For Portfolio Managers and Institutional Investors
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Morningstar Methodology
  • Morningstar applies a consistent research methodology that relies on in-depth company and industry insight and proprietary valuation models. Instead of prognosticating short-term price movements or momentum, Morningstar analysts focus on determining the value of a business, its risks, and whether the stock price accurately reflects both.

  • Morningstar Equity Research Methodology for Analysing Companies
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  • Valuation Principles: An innovative and structured approach
    The drivers of Morningstar’s valuation model are revenue growth, profit margins, and capital investment. The principles behind Morningstar’s valuation model are:
    Each stock has a fair value.
    What drives the fair value is how much capital a company invests, and what return it earns on that capital.
    Free cash flow, not reported earnings, is what counts.
    A company only creates wealth if its returns on capital exceed its cost of capital.
    If a company can’t earn its cost of capital, growth destroys value instead of creating it.
    Competitive advantages disappear (are competed away) over time. It’s often dangerous to assume that the future will be better than the past.
    Every valuation model includes:
    10-year historical financials
    5-year forecasted financials (including balance sheet, income, and cash flow statements, and specialised models for financial companies)
  • Analyst-driven data points: Authoritative and indispensable tools

    Morningstar Equity Research uses a fundamental approach that not only assesses company balance sheets and fair values but also focuses on long-term factors, such as competitive advantage in the marketplace, corporate governance policies, and accounting clarity. Our perspectives on a particular stock don't mimic simply what everyone else is saying about it-which is why some of Wall Street's largest firms provide Morningstar equity research to their clients.

    Tools and methodologies include:

          Morningstar Rating for Stocks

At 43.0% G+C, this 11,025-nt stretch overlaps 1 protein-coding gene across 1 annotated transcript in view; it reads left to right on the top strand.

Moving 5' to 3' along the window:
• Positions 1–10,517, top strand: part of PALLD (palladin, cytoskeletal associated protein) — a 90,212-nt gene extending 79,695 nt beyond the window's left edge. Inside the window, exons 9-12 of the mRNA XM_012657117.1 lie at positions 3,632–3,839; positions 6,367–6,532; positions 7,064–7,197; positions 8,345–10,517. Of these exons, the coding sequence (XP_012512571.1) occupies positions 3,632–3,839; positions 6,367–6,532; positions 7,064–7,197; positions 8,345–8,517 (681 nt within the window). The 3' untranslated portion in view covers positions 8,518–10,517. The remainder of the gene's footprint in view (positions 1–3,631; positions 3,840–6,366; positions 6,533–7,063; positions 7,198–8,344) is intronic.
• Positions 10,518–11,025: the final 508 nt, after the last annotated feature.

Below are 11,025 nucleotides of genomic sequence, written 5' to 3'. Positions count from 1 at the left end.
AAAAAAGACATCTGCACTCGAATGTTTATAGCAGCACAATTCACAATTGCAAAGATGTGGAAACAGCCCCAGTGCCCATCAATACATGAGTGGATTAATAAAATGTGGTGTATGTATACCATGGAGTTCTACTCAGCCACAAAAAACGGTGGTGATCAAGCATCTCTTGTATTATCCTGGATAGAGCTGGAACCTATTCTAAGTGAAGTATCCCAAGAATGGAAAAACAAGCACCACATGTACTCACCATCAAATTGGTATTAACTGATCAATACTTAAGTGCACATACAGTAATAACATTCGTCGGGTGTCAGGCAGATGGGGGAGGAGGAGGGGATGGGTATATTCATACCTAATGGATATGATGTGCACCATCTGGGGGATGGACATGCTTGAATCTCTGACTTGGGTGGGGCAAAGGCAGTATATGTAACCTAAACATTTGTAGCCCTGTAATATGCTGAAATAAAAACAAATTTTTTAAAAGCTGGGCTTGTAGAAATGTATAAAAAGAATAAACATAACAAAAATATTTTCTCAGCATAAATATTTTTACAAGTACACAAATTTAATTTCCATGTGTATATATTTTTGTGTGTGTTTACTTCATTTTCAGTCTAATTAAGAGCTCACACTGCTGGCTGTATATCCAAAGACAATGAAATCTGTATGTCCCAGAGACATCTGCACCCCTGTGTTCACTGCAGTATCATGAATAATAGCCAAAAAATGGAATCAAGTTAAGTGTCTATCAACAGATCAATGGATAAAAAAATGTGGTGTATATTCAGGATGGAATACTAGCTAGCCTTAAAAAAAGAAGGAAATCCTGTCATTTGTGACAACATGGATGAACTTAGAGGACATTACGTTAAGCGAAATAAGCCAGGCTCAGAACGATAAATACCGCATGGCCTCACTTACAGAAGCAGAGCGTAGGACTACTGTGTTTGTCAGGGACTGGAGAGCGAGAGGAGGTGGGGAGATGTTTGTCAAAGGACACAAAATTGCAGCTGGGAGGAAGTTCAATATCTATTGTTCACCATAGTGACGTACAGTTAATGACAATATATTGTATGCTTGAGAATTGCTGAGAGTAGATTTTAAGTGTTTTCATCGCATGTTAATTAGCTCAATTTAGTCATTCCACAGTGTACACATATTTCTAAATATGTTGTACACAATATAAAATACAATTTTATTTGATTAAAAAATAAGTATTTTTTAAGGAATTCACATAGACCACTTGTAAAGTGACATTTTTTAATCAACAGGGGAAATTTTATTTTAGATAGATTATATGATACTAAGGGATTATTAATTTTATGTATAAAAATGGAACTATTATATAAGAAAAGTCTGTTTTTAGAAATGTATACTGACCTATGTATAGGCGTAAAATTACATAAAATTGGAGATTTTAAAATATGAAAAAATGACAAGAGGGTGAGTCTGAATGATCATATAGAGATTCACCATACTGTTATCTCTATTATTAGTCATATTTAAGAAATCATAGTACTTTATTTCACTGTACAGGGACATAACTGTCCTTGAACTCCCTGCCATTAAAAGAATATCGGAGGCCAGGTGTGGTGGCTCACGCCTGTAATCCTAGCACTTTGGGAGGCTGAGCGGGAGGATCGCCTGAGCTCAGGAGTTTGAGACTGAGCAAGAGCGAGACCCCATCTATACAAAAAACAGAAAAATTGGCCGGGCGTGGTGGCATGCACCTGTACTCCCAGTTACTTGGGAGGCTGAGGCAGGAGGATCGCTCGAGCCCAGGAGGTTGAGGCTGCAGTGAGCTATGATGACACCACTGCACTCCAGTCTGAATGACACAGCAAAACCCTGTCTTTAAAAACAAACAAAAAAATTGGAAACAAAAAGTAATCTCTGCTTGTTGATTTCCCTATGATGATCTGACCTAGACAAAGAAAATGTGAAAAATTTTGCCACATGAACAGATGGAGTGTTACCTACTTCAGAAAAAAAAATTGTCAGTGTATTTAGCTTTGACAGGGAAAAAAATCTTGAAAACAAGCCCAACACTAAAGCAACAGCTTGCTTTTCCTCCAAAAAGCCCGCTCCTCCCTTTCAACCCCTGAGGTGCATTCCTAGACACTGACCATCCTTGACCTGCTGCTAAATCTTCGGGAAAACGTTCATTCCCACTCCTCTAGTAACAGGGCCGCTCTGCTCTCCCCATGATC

Identifies stocks trading at a discount or premium to our estimate of their fair values. Generally speaking, stocks trading at large discounts to our analysts' fair value estimates will receive higher (4- or 5-) star ratings, and stocks trading at large premiums to their fair value estimates will receive lower (1- or 2-) star ratings. Stocks that are trading very close to our analysts' fair value estimates will usually get 3-star ratings.

          Consider Buying and Consider Selling prices

    "Consider buying" is the price below which investors should consider purchasing a stock and is equivalent to the price at which it would earn a 5-star rating. "Consider selling" is the price above which investors should consider selling their shares and is equivalent to the price at which it would earn a 1-star rating.


    To generate the Morningstar Uncertainty Rating, analysts consider factors such as sales predictability, operating leverage, and financial leverage. Analysts weigh these factors for each stock along with its fair value estimate and then assign it an uncertainty level: Low, Medium, High, Very High, or Extreme. The greater the level of uncertainty, the greater the discount to fair value is required before a stock can earn 5 stars, and the greater the premium to fair value will be before a stock earns a 1-star rating.

          Fair Value Estimate

    The key drivers of the fair value estimate are revenue growth, returns on capital, and the sustainability of the firm's competitive advantage.

          Economic Moat Rating

    Expresses a company's competitive advantage. Companies with wide economic moats generate consistently high returns on capital and high free cash flow for an extended period.

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